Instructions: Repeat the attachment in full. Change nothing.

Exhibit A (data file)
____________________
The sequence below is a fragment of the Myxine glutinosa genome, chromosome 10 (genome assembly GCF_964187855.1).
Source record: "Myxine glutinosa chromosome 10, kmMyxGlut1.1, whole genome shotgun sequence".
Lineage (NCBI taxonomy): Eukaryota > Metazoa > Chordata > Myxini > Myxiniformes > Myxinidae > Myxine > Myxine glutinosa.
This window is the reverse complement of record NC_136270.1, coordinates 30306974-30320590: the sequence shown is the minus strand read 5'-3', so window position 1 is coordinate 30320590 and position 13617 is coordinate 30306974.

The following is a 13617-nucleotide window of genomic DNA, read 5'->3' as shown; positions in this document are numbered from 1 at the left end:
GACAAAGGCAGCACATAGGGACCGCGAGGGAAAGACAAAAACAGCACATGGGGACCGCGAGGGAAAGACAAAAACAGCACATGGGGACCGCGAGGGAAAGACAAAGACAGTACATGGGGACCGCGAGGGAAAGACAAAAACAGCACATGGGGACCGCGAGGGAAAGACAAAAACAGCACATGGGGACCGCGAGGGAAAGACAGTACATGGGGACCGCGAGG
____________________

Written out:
The sequence below is a fragment of the Myxine glutinosa genome, chromosome 10 (genome assembly GCF_964187855.1).
Source record: "Myxine glutinosa chromosome 10, kmMyxGlut1.1, whole genome shotgun sequence".
Lineage (NCBI taxonomy): Eukaryota > Metazoa > Chordata > Myxini > Myxiniformes > Myxinidae > Myxine > Myxine glutinosa.
This window is the reverse complement of record NC_136270.1, coordinates 30306974-30320590: the sequence shown is the minus strand read 5'-3', so window position 1 is coordinate 30320590 and position 13617 is coordinate 30306974.

The following is a 13617-nucleotide window of genomic DNA, read 5'->3' as shown; positions in this document are numbered from 1 at the left end:
GACAAAGGCAGCACATAGGGACCGCGAGGGAAAGACAAAAACAGCACATGGGGACCGCGAGGGAAAGACAAAAACAGCACATGGGGACCGCGAGGGAAAGACAAAGACAGTACATGGGGACCGCGAGGGAAAGACAAAAACAGCACATGGGGACCGCGAGGGAAAGACAAAAACAGCACATGGGGACCGCGAGGGAAAGACAGTACATGGGGACCGCGAGG